I came back a couple days ago, but failed to blog due to excessive chaos of the first week of school. Busy busy busy...
Hopefully I'll have more time to blog little pieces by this weekend, when I should make a proper post with some intelligible content. At least try to.
I do have to share some amazement though from a first class I had yesterday: in my Protistology class, which consists mostly of biology major 4th years, most of them didn't know what a...protist...was. Generally, when I sign up for a course whose title eludes me, I'll employ my dictionary search powers and look it up. Apparently that ability dies down by year 4 of university. Also, people who have specialised in biology for four years should generally like...be moderately aware of the kingdoms outside their immediate concern. General knowledge. An animal cell physiologist should remain informed about plants, fungi, eu- and archaebacteria, as well as protists. You know, just as a physicist studying EM should have at least a vague idea about optics and mechanics; an organic chemist should know the basics of the transition elements; a carpenter should know approximately how the plumber and the electrician need to work after him, etc. General knowledge. Being reasonably curious and informed.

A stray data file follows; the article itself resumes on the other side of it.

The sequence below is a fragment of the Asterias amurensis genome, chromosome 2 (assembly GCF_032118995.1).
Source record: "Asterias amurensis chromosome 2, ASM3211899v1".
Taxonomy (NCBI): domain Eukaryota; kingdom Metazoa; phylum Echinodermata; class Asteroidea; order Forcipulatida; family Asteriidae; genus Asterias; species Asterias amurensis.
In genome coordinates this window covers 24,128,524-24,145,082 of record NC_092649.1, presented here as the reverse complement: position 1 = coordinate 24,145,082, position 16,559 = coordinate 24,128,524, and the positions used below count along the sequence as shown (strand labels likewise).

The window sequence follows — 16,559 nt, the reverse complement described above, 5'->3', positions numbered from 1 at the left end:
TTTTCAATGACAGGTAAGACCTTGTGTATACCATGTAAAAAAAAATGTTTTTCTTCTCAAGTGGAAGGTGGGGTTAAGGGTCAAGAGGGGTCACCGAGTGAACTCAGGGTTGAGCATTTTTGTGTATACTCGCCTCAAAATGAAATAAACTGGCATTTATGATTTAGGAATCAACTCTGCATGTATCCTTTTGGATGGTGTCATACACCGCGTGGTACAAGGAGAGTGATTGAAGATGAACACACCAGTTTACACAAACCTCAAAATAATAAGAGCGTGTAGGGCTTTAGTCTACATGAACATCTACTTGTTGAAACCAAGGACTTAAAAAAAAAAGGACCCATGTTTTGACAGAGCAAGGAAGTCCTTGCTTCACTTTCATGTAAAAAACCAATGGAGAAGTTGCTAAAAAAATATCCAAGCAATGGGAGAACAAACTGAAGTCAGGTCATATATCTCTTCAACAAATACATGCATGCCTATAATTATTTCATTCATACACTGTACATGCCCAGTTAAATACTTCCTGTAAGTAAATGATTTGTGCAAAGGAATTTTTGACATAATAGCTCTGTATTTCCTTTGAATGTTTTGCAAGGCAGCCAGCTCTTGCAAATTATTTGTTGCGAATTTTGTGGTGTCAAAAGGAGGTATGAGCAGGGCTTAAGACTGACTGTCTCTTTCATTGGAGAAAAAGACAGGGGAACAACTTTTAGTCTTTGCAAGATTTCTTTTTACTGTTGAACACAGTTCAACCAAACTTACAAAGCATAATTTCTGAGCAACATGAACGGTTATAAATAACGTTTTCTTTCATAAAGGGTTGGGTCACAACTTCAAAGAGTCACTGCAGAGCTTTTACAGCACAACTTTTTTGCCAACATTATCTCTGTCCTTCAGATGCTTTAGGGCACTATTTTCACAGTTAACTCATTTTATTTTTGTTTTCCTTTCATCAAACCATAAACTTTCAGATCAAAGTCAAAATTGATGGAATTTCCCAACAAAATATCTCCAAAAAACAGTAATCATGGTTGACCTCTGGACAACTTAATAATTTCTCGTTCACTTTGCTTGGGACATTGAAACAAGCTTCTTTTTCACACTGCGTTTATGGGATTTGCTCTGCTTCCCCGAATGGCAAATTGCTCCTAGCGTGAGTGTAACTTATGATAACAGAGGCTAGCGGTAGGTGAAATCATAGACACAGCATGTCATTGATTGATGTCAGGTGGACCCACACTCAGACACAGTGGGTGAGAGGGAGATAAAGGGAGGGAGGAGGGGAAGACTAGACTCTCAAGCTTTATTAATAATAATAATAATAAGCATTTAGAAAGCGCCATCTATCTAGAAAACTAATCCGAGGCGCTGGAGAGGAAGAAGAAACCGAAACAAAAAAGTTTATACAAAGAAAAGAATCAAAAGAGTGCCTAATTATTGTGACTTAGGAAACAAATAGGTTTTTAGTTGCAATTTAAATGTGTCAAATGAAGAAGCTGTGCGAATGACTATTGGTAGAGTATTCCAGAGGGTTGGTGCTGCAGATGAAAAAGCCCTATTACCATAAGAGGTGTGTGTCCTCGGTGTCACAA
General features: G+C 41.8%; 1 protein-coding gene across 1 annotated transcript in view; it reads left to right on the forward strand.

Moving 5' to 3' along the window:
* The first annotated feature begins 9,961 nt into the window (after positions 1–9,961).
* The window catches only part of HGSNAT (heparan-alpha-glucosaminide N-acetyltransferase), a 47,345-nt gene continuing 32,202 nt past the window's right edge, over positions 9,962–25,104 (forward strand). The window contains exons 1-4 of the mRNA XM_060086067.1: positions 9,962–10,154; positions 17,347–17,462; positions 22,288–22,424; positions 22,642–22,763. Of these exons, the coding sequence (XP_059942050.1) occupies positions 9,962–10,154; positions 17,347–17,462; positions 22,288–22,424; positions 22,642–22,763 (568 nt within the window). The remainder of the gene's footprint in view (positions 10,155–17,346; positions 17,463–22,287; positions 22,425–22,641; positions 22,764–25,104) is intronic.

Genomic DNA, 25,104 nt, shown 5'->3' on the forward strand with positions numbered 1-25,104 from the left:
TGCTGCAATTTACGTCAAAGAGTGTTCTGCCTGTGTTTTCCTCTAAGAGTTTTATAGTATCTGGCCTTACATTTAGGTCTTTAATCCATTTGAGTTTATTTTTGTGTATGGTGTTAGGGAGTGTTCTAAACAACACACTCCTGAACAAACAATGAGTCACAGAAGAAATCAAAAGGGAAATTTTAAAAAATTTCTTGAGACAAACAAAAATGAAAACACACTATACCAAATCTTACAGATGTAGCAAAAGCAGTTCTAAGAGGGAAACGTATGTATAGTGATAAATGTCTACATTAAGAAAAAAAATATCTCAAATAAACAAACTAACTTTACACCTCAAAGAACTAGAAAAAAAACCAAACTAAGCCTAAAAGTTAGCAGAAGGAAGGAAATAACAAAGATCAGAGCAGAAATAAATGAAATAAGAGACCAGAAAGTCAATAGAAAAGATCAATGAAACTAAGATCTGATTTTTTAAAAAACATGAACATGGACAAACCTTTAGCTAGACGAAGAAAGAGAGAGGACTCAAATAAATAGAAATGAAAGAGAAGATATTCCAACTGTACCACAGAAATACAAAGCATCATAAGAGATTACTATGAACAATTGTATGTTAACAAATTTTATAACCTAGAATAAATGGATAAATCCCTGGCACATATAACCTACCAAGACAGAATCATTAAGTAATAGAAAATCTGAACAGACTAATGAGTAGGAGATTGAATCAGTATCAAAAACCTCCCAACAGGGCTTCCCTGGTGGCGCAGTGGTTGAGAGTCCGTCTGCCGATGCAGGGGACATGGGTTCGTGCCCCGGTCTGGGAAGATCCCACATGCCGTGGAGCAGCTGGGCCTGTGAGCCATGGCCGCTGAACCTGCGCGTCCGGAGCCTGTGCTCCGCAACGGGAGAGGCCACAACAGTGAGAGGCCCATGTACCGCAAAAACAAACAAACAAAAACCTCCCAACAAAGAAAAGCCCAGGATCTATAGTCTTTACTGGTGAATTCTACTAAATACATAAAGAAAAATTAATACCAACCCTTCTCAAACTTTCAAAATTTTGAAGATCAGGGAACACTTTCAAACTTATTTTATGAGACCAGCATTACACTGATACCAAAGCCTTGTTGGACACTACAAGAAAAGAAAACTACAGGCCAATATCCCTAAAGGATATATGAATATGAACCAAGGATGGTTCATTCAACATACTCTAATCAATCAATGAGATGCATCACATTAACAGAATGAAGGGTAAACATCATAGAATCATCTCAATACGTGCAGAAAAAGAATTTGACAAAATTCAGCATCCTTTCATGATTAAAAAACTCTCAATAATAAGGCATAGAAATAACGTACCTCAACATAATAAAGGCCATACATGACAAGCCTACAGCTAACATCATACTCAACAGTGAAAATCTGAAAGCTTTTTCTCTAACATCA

Oh wait. I forgot. They're just there for a degree. Right.
And they have better marks than me.
I just wish my peers in science were actually interested in the subject, rather than blindly memorising their way through. A healthy dose of curiosity is good for everyone, but essential for work in science.
How can you trust non-gardeners?
6 hours ago in The Phytophactor